All of this still needs confirming properly, especially the early censuses for the family, which I had found some months ago when identifying the other NAYLOR connection, who is in Australia.

But it all looks very promising that my new match and I are fourth cousins through the NAYLOR line.

So, just the process of simply grouping my shared matches, on the basis of who they are in common with, has been sufficient for me to spot a connection that I may not have seen otherwise, since the new match was identified by Ancestry as a more distant 5th-8th cousin, sharing just 9.7cM across 1 DNA segment. Although I understand that there may be other reasons for shared DNA of that quantity, unless I can find other evidence to contradict it, the simplest explanation, that the three matches in Group 1 who all share the NAYLOR surname with me obtained it from a common NAYLOR ancestry, does seem to be logical.

Network analysis program used for drawing chart: Pajek (http://mrvar.fdv.uni-lj.si/pajek/ )  [One day, I hope to learn to use the program properly, as I am sure it could potentially display the DNA information more effectively, taking account of features such as the closeness of relationships etc]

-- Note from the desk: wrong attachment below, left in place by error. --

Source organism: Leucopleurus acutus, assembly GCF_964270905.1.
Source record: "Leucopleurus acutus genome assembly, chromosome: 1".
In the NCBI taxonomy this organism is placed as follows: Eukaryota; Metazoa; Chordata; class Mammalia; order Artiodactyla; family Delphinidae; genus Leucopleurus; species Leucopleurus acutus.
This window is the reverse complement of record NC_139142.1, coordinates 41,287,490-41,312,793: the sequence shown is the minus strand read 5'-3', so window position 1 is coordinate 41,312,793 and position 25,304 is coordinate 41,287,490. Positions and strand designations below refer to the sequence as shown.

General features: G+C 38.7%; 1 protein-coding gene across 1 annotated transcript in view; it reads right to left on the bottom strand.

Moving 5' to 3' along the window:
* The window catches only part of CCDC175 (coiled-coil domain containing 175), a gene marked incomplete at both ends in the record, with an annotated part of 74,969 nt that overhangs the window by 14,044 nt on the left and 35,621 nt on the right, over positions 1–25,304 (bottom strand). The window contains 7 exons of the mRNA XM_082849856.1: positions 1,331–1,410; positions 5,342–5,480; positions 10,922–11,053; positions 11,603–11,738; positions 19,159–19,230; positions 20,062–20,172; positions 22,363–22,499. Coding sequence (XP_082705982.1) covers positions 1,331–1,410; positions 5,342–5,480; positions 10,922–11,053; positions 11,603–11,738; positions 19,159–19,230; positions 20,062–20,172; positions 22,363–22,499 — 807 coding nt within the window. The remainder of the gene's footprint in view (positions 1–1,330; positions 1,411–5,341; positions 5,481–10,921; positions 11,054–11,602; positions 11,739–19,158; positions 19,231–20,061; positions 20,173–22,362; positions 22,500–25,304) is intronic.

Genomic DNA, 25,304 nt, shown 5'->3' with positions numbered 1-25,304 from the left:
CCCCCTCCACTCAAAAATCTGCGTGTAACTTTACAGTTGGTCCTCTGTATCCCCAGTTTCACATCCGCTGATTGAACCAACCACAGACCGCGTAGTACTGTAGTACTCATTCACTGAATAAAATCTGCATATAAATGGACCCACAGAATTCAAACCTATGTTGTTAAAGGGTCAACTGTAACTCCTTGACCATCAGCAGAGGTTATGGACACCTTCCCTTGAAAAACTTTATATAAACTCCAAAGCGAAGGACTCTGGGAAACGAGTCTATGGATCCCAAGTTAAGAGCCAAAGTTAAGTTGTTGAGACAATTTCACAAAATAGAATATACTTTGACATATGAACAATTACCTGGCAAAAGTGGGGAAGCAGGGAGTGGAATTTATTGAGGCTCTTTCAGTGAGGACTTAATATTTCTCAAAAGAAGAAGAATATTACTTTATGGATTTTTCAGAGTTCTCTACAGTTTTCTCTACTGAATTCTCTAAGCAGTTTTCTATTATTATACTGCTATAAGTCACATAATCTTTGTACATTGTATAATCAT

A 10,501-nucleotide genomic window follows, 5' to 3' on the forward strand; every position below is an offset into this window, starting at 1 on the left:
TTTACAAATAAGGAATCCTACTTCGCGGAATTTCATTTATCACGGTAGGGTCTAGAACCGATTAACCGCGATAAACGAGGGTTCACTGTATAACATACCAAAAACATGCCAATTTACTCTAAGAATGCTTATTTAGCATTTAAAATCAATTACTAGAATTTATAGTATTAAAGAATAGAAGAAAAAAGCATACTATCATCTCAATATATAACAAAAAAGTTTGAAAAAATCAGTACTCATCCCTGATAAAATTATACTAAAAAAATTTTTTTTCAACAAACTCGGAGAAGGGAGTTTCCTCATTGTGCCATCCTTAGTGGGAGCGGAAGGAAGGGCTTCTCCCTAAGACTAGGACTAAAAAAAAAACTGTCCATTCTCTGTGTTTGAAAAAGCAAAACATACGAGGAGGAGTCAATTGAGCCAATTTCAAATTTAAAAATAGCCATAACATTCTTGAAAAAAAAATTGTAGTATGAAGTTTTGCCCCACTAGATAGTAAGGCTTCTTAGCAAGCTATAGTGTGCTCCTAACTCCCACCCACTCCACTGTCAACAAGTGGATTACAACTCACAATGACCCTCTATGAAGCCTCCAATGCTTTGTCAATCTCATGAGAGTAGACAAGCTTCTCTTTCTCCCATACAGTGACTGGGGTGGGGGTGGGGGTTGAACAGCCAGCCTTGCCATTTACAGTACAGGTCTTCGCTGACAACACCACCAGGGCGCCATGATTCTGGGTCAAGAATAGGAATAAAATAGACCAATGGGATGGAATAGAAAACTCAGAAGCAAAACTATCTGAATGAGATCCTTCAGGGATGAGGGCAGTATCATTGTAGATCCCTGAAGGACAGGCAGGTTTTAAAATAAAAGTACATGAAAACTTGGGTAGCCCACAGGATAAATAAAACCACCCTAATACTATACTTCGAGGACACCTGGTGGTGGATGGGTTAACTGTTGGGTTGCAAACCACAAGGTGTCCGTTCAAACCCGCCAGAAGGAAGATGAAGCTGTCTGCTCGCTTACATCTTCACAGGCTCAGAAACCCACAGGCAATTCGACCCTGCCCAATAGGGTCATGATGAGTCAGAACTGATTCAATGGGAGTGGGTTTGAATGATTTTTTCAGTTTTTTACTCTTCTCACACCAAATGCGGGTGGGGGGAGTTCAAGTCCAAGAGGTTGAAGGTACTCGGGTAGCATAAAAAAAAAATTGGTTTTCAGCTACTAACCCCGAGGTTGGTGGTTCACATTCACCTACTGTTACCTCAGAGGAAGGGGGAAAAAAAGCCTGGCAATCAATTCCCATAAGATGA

ICW - stands for "in common with" - the term often used for matches who also match someone else you match.

Friday, 4 August 2017

Autosomal DNA Discussions - and some statistics for my kits

There have been some interesting discussions on the mailing lists recently*, which have caused me to look at some statistics for the kits I manage.  On the one hand, there were the, seemingly straightforward, questions concerning the best strategy for dealing with autosomal DNA results, and how to manage the ever increasing influx of new results.  Answers to these questions tend to include the importance of sharing multiple segments and of limiting the minimum length of the segments worked with, as well as focusing on names and locations relevant to one’s own family history.

But, on the other hand, the ongoing debate, predominantly between two people who I regard as genetic genealogy experts, Debbie Kennett and Tim Janzen, shows that things can be far from “straightforward” when dealing with DNA.  Alongside issues of terminology (what do we actually mean when we say “identical by state”, or “identical by descent” etc.), and how far back shared ancestry might be for particular levels of shared DNA (even up to 10 or 20 generations), such discussions often revolve around the problem of “triangulating groups”* (TGs) – what causes them, how relevant they are (or aren't), and the factors that affect them (such as segment size, phasing, haplotype frequency, and the population that’s involved).  

Fundamentally, the problem seems to be that scientific modelling suggests TGs shouldn’t exist, as it’s thought to be “mathematically impossible for so many people to share the same segment by virtue of sharing a single ancestral couple.”* But many people's results seem to indicate that they do exist – so why?